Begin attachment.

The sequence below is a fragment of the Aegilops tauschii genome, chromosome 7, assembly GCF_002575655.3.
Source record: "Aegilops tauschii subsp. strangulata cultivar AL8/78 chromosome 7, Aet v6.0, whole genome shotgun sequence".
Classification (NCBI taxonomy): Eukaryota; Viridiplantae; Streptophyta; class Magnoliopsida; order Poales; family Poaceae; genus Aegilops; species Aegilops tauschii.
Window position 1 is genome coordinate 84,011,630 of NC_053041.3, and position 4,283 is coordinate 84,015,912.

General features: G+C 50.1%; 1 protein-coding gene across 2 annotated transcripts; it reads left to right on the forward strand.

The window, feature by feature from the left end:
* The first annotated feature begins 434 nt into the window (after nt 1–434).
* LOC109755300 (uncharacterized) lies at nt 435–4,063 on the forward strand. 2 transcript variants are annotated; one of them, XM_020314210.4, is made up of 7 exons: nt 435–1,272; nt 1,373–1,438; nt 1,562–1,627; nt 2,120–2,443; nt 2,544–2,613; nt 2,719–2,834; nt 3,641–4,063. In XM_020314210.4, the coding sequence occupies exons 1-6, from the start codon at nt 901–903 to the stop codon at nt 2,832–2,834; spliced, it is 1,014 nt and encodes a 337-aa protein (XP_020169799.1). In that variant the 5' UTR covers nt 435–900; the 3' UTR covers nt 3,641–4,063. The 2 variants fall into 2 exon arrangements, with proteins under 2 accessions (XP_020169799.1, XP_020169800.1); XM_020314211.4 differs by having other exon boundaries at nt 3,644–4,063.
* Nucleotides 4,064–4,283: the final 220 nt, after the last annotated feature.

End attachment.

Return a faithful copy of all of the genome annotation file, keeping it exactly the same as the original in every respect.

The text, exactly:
The sequence below is a fragment of the Aegilops tauschii genome, chromosome 7, assembly GCF_002575655.3.
Source record: "Aegilops tauschii subsp. strangulata cultivar AL8/78 chromosome 7, Aet v6.0, whole genome shotgun sequence".
Classification (NCBI taxonomy): Eukaryota; Viridiplantae; Streptophyta; class Magnoliopsida; order Poales; family Poaceae; genus Aegilops; species Aegilops tauschii.
Window position 1 is genome coordinate 84,011,630 of NC_053041.3, and position 4,283 is coordinate 84,015,912.

General features: G+C 50.1%; 1 protein-coding gene across 2 annotated transcripts; it reads left to right on the forward strand.

The window, feature by feature from the left end:
* The first annotated feature begins 434 nt into the window (after nt 1–434).
* LOC109755300 (uncharacterized) lies at nt 435–4,063 on the forward strand. 2 transcript variants are annotated; one of them, XM_020314210.4, is made up of 7 exons: nt 435–1,272; nt 1,373–1,438; nt 1,562–1,627; nt 2,120–2,443; nt 2,544–2,613; nt 2,719–2,834; nt 3,641–4,063. In XM_020314210.4, the coding sequence occupies exons 1-6, from the start codon at nt 901–903 to the stop codon at nt 2,832–2,834; spliced, it is 1,014 nt and encodes a 337-aa protein (XP_020169799.1). In that variant the 5' UTR covers nt 435–900; the 3' UTR covers nt 3,641–4,063. The 2 variants fall into 2 exon arrangements, with proteins under 2 accessions (XP_020169799.1, XP_020169800.1); XM_020314211.4 differs by having other exon boundaries at nt 3,644–4,063.
* Nucleotides 4,064–4,283: the final 220 nt, after the last annotated feature.